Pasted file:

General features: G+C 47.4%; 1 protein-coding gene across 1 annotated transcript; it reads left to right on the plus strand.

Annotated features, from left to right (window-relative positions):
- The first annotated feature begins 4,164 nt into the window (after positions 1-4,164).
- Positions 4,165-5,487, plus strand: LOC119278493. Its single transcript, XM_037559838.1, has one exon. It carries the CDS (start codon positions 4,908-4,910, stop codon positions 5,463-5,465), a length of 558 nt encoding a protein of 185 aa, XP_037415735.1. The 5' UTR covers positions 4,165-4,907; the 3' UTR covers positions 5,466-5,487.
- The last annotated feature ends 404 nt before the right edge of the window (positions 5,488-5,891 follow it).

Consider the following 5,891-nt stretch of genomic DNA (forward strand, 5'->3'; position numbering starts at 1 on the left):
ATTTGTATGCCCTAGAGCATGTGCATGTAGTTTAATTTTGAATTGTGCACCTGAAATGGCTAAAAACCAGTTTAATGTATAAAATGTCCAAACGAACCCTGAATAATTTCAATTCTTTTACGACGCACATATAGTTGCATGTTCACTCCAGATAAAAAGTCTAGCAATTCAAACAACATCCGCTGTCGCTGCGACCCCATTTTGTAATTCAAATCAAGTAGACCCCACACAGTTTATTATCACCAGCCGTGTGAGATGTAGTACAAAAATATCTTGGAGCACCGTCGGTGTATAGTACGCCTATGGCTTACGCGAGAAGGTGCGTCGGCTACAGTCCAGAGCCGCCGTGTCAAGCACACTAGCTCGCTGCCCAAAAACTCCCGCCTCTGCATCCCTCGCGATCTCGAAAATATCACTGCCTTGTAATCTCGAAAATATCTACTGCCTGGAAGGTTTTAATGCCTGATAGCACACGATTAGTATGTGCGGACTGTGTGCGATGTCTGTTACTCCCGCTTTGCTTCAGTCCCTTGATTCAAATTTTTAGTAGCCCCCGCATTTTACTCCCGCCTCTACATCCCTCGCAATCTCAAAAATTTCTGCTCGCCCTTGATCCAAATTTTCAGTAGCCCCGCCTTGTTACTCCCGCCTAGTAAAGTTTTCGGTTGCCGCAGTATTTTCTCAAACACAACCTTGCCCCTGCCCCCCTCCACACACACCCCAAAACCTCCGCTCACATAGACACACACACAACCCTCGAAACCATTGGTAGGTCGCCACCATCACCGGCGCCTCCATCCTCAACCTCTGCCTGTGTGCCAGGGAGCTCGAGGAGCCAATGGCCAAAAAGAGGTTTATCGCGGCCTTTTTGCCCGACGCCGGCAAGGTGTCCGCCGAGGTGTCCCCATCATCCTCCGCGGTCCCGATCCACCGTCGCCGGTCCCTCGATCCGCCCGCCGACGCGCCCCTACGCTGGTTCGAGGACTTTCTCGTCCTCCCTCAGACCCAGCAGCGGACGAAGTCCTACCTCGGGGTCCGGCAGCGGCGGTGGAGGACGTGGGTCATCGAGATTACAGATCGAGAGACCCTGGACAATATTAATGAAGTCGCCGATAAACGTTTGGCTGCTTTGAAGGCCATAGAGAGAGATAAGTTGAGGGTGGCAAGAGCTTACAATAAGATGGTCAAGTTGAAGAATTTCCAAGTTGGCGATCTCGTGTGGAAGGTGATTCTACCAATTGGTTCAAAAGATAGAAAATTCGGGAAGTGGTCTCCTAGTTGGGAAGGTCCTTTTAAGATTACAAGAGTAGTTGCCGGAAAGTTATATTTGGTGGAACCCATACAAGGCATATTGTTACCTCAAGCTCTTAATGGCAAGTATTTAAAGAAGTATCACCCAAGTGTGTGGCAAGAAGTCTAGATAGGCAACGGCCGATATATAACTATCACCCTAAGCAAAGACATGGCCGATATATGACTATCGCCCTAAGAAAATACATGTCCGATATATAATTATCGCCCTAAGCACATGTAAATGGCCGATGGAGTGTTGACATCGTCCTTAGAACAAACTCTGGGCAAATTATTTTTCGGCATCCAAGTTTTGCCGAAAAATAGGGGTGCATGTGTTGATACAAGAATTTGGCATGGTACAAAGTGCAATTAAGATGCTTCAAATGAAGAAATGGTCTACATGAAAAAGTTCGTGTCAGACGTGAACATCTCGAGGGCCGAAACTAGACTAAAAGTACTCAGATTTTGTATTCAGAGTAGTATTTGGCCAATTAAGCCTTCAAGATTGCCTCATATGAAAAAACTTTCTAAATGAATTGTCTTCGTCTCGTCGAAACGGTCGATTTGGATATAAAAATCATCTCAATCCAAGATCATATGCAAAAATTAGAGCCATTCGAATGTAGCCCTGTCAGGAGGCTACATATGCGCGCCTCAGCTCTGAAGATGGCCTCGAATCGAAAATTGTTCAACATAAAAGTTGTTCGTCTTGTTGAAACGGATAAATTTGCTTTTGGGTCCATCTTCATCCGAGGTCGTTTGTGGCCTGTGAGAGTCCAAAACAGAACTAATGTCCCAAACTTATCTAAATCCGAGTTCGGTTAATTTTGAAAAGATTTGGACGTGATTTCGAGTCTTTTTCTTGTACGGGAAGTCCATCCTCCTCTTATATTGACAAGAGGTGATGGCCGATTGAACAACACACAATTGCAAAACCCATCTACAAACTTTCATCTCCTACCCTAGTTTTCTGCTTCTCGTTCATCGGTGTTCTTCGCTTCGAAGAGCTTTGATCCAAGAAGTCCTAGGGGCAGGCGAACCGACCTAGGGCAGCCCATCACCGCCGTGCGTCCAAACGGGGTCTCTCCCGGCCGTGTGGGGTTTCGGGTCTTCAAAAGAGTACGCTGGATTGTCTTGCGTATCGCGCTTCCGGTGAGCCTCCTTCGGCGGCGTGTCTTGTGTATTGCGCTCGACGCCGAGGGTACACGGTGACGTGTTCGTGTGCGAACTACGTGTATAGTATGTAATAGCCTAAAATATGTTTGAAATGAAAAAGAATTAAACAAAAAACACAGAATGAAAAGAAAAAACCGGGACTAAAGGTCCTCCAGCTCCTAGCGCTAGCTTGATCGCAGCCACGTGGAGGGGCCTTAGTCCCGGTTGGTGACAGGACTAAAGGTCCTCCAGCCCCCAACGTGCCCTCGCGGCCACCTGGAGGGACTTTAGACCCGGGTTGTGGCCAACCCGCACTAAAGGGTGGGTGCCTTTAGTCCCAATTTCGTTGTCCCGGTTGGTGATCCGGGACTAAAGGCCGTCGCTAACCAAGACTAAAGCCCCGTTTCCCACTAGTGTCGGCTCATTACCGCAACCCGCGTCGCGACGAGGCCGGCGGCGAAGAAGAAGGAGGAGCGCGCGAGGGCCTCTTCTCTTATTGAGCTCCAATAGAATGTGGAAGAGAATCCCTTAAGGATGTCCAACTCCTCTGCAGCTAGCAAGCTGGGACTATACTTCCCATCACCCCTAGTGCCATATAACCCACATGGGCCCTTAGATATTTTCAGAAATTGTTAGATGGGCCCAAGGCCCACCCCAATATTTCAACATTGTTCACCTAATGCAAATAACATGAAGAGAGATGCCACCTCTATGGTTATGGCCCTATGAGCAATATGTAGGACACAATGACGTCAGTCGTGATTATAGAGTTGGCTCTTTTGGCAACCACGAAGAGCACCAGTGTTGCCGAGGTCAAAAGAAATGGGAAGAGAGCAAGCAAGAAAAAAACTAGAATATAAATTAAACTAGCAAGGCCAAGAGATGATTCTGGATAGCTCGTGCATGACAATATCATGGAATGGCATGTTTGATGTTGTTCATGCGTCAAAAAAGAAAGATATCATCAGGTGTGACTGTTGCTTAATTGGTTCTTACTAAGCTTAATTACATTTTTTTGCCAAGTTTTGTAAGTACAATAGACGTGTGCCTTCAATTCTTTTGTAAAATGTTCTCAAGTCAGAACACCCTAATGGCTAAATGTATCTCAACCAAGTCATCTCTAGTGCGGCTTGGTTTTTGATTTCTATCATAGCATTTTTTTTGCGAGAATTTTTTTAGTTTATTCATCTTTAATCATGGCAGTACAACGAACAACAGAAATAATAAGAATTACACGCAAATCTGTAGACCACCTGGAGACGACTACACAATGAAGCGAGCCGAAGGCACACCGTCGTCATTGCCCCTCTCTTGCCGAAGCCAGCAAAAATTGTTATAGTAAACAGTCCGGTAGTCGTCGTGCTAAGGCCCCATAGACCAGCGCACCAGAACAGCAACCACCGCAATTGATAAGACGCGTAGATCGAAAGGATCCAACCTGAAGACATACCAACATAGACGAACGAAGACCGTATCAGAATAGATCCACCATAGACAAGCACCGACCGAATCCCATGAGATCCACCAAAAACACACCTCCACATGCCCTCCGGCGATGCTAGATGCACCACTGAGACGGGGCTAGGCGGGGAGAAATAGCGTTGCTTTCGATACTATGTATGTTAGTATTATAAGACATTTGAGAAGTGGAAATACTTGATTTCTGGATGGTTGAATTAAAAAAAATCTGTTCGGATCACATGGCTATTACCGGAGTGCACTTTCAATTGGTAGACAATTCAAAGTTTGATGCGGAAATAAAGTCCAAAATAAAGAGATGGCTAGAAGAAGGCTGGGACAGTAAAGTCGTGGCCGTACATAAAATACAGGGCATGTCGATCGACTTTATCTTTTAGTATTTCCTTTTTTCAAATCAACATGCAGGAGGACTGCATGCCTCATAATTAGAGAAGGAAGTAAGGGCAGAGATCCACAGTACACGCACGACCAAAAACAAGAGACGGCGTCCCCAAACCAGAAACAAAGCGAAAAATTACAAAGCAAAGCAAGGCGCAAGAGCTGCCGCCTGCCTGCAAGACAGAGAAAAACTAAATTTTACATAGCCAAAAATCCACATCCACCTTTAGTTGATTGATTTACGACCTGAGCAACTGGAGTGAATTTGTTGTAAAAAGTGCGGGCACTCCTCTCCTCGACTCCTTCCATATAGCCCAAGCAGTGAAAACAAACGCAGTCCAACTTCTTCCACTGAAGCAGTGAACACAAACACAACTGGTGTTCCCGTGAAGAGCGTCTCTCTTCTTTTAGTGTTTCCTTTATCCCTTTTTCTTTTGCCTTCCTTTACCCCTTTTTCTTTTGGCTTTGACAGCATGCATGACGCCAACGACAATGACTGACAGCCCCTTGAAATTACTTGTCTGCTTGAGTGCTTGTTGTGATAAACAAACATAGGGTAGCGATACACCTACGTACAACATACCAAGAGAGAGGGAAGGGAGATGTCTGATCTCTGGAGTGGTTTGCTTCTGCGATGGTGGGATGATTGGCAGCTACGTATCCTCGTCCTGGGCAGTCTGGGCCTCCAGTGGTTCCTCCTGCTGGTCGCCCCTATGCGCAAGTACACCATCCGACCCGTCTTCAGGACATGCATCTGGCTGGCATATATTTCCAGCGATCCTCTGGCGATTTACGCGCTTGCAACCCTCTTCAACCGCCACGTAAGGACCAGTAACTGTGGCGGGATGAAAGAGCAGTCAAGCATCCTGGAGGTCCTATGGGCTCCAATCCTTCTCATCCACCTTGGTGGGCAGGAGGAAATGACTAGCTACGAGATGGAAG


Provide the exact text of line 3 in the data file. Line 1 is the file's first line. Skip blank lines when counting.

- The first annotated feature begins 4,164 nt into the window (after positions 1-4,164).